Organizing acquisition career management around specific competencies effectively drives new methods of managing individuals' acquisition careers. By reinforcing the need for business acumen, customer service, flexibility, leadership, and integrity through competencies, the adoption of a results-oriented approach to acquisition and the attainment of business goals can be more easily accomplished. For more information, visit http://www.fai.gov/drupal/community/competencies.
Cincinnati Public Schools Teacher Evaluation System (TES): Cincinnati Public Schools uses a standards-based teacher evaluation system and career ladder program. The Teacher Evaluation System (TES) has been nationally recognized as a leading model for enhancing teacher professionalism and supporting higher student performance. Teachers are evaluated against standards of good teaching practices. These standards define the skills and responsibilities critical to successful teaching and give teachers clear performance and professional development expectations. The Career-In-Teaching program classifies teachers into five career levels from Apprentice through Accomplished. Through continuing education and regular evaluations, teachers work to move up the levels leading to increased responsibilities and higher pay. For more information visit http://www.cps-k12.org/about-cps/tes.
Capital Workforce Partners (CWP): The Capital Workforce Partners (CWP), a regional Workforce Investment Board in northeastern Connecticut, takes a comprehensive competency-based approach to youth career development. Founded on a set of career competencies identified by CWP and area employers, the Career Competency System comprises three personal learning and career plans. (1) The Personal Development Profile enables youth to identify personal development assets and how external and internal factors affect learning and working. (2) The Career Competency Learning Plan informs youth about competencies, assesses ability in each competency, and captures data regarding individual progress. (3) The Career Interest Inventory allows youth to conduct career research, focus career education exploration, and receive mentoring. One of the main goals of the system is for youth to demonstrate their ability to enter the workforce and/or postsecondary career education by becoming Workforce Certified (the achievement of CWP Career Competencies). For more information visit http://www.capitalworkforce.org/partners/index.shtml.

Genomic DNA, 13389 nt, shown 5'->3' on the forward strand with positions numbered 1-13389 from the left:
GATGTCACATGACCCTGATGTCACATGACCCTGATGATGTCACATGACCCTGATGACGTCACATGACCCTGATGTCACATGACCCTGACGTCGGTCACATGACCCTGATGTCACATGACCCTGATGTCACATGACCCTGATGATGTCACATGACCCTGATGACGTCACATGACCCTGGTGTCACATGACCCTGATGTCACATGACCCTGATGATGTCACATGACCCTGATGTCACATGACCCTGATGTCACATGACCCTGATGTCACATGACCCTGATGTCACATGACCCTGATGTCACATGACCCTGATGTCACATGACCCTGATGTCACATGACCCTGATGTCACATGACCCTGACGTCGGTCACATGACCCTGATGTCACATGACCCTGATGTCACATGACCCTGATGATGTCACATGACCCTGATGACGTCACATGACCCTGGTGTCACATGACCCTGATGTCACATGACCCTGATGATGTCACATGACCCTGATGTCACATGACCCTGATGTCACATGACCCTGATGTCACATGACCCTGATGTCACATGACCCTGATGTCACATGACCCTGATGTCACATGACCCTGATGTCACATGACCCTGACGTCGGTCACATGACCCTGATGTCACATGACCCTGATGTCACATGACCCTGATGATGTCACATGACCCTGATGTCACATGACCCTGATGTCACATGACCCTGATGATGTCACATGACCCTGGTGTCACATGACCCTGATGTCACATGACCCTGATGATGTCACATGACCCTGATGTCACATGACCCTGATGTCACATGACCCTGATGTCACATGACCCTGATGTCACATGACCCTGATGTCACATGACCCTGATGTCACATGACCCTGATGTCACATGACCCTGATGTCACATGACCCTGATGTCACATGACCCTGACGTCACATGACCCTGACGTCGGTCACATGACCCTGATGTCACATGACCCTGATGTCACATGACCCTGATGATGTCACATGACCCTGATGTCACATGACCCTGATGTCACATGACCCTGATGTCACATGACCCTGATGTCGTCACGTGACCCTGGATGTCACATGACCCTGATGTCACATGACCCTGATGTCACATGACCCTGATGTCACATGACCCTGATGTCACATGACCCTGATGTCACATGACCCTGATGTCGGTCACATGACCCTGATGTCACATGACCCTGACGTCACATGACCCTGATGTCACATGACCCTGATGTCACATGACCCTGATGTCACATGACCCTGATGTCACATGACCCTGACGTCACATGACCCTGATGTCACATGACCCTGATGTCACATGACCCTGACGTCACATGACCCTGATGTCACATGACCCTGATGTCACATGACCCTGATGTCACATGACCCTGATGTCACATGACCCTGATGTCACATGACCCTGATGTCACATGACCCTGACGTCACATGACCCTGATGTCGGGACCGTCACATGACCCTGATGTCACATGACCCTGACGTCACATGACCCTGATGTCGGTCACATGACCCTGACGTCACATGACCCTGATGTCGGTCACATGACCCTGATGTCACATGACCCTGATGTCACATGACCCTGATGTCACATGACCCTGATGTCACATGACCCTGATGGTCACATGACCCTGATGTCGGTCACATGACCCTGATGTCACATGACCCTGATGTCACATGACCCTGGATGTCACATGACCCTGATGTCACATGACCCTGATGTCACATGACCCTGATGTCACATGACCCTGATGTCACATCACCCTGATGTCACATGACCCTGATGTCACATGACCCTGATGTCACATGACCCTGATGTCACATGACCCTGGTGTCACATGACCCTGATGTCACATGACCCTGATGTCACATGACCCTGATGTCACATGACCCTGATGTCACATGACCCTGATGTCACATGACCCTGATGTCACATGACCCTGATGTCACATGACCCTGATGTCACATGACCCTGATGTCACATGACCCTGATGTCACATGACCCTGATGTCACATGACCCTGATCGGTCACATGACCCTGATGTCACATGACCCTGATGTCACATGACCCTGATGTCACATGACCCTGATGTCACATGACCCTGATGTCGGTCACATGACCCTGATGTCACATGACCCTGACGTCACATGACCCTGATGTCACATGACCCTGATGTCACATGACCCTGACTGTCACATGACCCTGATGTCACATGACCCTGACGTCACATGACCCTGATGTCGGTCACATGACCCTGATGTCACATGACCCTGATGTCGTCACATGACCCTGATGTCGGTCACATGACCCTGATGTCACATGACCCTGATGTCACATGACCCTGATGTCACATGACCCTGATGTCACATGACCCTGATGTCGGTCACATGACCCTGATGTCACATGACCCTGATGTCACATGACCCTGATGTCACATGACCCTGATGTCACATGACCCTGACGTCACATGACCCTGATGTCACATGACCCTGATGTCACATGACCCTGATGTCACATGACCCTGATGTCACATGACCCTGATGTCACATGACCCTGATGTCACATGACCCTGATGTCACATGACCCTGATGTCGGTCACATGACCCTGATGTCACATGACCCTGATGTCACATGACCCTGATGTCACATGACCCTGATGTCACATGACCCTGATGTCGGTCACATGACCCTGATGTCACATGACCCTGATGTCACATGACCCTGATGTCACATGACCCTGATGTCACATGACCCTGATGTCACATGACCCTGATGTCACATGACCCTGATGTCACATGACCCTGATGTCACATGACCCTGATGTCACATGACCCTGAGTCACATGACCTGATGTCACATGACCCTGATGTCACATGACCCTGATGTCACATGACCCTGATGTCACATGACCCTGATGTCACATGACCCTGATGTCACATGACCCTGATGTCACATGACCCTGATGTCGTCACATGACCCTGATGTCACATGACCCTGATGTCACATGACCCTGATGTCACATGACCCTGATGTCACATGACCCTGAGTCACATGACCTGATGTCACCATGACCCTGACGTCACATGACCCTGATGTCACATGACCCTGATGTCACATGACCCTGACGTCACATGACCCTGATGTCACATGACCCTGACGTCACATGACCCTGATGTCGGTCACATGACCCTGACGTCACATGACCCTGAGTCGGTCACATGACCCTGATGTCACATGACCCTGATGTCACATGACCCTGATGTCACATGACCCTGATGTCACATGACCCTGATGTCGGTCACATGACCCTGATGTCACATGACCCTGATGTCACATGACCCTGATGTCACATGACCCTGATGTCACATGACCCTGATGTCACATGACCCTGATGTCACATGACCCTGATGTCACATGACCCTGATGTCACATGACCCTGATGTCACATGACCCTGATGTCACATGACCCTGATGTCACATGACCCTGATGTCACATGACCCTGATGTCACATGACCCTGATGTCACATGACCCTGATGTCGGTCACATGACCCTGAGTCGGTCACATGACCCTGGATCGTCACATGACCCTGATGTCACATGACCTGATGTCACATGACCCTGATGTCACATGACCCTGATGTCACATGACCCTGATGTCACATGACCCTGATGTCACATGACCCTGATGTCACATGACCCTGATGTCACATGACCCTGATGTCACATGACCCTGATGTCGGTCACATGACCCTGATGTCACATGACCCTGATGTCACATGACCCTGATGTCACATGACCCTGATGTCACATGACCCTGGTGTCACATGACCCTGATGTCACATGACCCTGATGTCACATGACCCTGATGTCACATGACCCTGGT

Arkansas Delta Training and Education Consortium Career Pathways: The Arkansas Delta Training & Education Consortium (ADTEC) with funding from a U.S. Department of Labor High Growth Job Training initiative grant took an industry-driven approach to develop a Career Pathway in Advanced Manufacturing. The career pathway identifies multiple exit-points where a worker is employable after completing a high school, 2-year, or 4-year college education. The Advanced Manufacturing Competency Model served as a basis for broad consensus and provided a set of industry-defined competencies against which student learning will be measured. For more information, visit http://www.adtec-ar.org/.
American Institute of Certified Public Accountants: To improve the quality of accounting education and nurture key competencies in students, the American Institute of Certified Public Accountants (AICPA) developed the AICPA Core Competency Framework. The framework defines a set of skills-based competencies required for accounting careers. The focus is on core competencies rather than rapidly changing knowledge requirements in order to maintain long-term value and support a variety of career pathways. For more information visit http://www.aicpa-eca.org/